Brexit and Banks

With Prime Minister May due to trigger Article 50 eight days from now, shit’s about to get real the clock is about to start ticking, not least for the huge financial center in London. Nothing in the present UK government suggests that they will be able to negotiate an amicable separation in the twenty-four months before they are unceremoniously bounced from the European Union. (Less actually, as agreements will have to be finished early enough for the relevant bodies to vote on their approval.) Hard Brexit, here we come.

Likewise, I don’t see any reason for the 27 to let London continue to have the same access to EU financial markets that it had when the UK was a member of the Union. Prudent bankers came to similar conclusions long ago, and indeed Bloomberg finds that plans to move people and capabilities into the remaining EU are taking concrete shape. Frankfurt and Dublin are the likeliest winners: Frankfurt is the largest financial hub on the continent, and home to the European Central Bank; Dublin is the only English-speaking alternative. (At least until Scotland joins the Union.) This was always the way to bet, and reporters’ talks at individual banks are adding micro details to the macro framework.

“Bank of America Corp., Standard Chartered Plc and Barclays Plc are considering Ireland’s capital for their EU base to ensure continued access to the single market, said people familiar with the plans, asking not to be named because the plans aren’t public. Goldman Sachs Group Inc. and Citigroup Inc. are among banks eyeing Frankfurt, other people said.”

Two Japanese institutions Bloomberg spoke with are considering Amsterdam; Morgan Stanley, local patriots, insisted that New York would gain as they and other institutions re-allocated resources away from Europe entirely. Brexit is going to put a huge dent into one of the UK’s most important economic sectors. Taking back control!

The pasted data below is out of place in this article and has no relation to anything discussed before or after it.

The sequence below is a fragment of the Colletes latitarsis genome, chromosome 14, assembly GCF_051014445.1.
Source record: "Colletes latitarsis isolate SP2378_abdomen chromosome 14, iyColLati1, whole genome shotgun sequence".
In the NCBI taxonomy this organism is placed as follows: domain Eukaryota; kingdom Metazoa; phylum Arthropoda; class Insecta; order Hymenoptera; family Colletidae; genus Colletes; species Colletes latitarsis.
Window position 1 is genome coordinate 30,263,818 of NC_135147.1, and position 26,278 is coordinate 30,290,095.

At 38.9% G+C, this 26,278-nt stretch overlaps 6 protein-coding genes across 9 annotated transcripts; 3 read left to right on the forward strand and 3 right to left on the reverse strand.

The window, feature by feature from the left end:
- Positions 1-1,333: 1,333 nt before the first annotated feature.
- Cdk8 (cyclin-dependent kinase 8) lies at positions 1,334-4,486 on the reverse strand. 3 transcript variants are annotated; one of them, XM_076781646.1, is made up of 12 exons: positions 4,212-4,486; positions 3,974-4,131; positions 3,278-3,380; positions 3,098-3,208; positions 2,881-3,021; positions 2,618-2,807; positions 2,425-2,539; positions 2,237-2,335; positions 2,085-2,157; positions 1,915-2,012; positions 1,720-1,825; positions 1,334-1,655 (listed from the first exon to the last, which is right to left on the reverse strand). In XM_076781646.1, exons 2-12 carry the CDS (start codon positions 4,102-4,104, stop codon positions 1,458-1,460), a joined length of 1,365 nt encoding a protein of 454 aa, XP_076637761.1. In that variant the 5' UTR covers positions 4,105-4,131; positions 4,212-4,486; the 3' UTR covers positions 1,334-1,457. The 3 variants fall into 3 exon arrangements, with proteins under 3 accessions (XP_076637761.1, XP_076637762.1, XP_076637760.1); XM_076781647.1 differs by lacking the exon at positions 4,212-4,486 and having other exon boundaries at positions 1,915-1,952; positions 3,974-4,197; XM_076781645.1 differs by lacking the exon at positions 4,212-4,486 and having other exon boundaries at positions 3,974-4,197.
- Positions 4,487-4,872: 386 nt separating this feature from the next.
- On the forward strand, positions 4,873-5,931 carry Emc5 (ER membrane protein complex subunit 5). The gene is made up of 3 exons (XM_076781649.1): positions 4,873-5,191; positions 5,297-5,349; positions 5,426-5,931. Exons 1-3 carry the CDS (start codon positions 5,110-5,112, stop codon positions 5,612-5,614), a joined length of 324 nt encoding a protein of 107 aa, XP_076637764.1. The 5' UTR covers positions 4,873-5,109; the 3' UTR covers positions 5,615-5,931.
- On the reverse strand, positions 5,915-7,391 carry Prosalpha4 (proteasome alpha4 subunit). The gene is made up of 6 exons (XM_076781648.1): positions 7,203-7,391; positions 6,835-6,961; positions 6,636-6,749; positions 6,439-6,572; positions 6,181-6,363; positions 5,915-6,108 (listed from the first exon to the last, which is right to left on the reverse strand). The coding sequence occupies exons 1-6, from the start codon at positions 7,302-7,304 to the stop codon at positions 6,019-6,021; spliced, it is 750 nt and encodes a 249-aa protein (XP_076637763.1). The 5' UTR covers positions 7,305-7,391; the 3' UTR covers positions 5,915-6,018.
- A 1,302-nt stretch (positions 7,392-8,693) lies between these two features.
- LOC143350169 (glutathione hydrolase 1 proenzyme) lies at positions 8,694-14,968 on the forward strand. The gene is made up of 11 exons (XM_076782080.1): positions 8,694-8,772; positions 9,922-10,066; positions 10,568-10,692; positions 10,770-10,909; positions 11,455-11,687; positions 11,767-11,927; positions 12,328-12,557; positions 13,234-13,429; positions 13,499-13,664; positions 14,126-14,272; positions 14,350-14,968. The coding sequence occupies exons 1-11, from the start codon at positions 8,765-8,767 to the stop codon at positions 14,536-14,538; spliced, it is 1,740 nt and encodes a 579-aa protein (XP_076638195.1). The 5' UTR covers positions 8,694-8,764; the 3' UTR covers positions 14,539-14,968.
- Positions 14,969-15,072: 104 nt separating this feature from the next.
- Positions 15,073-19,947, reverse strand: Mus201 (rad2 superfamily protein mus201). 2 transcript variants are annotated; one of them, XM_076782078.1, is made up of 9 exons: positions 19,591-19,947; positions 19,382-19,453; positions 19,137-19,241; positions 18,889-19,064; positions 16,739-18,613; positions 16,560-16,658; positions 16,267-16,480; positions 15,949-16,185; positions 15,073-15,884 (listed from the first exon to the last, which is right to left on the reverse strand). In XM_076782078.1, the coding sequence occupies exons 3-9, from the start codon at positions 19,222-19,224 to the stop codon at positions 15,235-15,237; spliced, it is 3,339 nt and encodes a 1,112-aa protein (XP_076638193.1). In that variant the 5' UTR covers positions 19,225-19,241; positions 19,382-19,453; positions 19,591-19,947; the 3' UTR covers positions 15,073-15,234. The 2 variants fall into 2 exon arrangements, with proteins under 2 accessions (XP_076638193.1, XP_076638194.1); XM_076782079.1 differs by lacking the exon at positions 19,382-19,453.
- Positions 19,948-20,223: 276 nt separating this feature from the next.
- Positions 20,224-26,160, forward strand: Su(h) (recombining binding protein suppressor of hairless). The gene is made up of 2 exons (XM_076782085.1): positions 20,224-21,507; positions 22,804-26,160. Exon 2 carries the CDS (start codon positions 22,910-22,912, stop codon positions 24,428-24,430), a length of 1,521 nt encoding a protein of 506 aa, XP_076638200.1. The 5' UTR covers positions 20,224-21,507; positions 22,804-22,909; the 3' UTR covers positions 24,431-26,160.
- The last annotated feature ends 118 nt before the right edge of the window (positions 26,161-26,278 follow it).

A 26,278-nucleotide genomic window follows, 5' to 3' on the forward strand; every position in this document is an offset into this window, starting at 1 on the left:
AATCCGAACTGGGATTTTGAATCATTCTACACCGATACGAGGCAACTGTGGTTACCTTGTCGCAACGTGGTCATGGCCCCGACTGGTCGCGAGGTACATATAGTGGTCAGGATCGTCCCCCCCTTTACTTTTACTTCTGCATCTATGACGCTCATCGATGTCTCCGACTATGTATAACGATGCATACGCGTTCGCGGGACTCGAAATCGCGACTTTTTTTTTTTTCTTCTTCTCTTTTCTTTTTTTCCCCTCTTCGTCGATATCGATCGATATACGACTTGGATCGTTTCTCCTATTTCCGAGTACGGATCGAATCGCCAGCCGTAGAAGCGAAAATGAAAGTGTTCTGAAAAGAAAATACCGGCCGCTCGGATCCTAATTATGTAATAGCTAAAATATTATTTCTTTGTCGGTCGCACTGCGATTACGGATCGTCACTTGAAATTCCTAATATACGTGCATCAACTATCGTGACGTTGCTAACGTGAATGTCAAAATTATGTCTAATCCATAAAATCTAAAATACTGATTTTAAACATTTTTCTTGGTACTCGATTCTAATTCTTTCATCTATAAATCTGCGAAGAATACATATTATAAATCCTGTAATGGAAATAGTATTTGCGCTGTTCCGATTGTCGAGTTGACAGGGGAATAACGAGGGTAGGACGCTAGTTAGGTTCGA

The Populist Papers: 29 Years of Populism

Thinking about Brexit, the Donald, Austria having a presidential election replay, and other things, it struck me that in a sense I’ve lived through a Populist Era, a parallel history to the official narrative of ever-closer European union and what we might call ever-closer Western union. The starting point is hard to place. Jörg Haider’s party joined the Austrian government at the end of 2000. Silvio Berlusconi was first elected as Italian prime minister in 1994. In the same year, the BNP won and lost its first local council seat. But we’d be fools to ignore what was happening further east – Vladimir Meciar’s third term as Slovak prime minister from 1994-1998 is an example, and some people argue Slobodan Milosevic from 1989 onwards was the very first. Then you have to deal with the FN’s electoral breakthrough, at the French parliamentary election of 1987. Jean-Marie Le Pen achieved a score that time his party wouldn’t equal until 2015.